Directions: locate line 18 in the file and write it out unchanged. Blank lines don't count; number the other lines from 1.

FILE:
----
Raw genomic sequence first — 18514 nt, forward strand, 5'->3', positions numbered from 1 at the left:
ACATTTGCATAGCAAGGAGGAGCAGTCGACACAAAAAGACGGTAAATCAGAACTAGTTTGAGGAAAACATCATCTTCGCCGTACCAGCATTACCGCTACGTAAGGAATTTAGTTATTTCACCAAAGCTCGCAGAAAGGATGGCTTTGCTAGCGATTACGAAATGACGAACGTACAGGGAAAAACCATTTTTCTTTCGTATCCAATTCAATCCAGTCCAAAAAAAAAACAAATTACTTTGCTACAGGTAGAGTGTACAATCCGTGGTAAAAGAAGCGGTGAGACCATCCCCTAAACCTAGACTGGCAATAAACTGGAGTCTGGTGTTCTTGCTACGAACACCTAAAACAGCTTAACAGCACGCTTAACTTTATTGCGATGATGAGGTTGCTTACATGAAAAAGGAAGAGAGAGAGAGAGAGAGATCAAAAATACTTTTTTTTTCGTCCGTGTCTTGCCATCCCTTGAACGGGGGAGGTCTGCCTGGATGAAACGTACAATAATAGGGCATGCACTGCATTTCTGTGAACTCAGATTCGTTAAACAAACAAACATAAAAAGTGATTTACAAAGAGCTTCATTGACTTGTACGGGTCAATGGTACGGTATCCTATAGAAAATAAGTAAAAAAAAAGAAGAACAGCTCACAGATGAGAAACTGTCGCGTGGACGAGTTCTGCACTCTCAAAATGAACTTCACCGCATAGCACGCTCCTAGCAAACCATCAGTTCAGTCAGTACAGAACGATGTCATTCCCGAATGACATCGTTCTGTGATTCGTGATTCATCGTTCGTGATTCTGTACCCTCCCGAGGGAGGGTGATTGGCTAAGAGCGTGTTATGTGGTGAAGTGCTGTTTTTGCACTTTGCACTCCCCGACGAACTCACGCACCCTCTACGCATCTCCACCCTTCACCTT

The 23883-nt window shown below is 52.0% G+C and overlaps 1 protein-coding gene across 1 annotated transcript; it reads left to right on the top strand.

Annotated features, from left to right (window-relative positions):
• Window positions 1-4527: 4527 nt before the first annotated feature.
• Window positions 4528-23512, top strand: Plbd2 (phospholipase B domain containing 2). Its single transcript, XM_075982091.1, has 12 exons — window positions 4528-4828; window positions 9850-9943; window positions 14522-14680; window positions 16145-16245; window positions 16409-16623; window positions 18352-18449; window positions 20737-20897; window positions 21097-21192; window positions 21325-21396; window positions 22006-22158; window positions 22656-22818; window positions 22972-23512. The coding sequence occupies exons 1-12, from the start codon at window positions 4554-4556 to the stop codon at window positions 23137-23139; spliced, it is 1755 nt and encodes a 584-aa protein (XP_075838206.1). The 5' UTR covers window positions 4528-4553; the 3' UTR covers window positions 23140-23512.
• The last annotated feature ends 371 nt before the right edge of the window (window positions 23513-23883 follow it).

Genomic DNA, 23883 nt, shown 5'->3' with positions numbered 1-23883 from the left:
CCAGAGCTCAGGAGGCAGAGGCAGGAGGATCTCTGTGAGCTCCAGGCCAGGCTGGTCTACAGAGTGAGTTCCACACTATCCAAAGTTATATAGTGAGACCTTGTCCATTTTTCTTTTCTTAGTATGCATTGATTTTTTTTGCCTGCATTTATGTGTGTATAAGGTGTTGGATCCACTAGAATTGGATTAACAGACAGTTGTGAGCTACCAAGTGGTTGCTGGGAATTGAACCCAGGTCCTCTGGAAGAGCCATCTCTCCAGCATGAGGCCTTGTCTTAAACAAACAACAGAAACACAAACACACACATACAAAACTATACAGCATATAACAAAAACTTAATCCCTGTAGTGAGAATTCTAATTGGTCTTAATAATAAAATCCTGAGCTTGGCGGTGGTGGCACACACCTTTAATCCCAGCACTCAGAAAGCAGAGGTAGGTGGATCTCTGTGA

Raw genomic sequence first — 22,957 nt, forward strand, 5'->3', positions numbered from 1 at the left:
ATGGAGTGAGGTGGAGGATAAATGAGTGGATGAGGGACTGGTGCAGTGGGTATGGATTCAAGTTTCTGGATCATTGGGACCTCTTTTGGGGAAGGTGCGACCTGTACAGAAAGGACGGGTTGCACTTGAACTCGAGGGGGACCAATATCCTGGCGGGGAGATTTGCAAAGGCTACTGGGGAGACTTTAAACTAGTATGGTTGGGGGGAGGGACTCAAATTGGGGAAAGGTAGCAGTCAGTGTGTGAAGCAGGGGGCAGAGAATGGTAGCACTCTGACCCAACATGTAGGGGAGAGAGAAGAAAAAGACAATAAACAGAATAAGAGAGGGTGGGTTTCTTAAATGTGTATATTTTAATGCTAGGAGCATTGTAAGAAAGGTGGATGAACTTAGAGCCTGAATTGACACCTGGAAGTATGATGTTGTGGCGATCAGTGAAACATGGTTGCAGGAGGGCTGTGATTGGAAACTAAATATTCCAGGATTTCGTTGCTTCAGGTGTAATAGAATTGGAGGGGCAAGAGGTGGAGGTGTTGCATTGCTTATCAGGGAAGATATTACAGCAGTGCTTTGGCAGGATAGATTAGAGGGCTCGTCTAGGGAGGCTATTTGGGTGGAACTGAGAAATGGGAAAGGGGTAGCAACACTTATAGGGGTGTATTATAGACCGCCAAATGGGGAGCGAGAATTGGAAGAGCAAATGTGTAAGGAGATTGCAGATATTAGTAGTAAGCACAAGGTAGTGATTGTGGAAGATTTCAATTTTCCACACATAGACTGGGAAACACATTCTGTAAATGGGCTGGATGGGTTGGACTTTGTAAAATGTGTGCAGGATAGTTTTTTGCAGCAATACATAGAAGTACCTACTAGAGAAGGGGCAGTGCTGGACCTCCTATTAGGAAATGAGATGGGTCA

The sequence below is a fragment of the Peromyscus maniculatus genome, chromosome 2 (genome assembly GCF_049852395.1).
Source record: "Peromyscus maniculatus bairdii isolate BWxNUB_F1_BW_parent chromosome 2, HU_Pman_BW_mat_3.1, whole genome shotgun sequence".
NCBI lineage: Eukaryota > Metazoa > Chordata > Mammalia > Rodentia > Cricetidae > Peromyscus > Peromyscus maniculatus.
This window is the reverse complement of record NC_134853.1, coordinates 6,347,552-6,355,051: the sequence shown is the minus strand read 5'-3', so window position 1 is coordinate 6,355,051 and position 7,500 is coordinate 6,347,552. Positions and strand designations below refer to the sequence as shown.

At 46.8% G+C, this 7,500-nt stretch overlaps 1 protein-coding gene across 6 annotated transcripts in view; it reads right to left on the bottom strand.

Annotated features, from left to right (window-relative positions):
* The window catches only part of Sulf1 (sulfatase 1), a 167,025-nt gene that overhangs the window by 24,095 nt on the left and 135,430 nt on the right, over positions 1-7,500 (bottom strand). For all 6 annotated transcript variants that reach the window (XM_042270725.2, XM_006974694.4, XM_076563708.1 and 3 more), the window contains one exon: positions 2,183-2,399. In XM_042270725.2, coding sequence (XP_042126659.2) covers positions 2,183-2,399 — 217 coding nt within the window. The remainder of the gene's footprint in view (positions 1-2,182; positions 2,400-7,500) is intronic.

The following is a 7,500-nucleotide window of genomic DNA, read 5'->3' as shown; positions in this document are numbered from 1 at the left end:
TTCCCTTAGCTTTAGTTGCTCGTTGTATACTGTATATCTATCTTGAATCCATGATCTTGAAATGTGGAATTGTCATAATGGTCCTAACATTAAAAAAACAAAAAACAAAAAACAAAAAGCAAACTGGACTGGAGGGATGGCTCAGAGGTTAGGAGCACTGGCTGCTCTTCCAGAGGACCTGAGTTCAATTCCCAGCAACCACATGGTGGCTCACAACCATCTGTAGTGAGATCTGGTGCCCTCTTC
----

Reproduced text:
* The window catches only part of Sulf1 (sulfatase 1), a 167,025-nt gene that overhangs the window by 24,095 nt on the left and 135,430 nt on the right, over positions 1-7,500 (bottom strand). For all 6 annotated transcript variants that reach the window (XM_042270725.2, XM_006974694.4, XM_076563708.1 and 3 more), the window contains one exon: positions 2,183-2,399. In XM_042270725.2, coding sequence (XP_042126659.2) covers positions 2,183-2,399 — 217 coding nt within the window. The remainder of the gene's footprint in view (positions 1-2,182; positions 2,400-7,500) is intronic.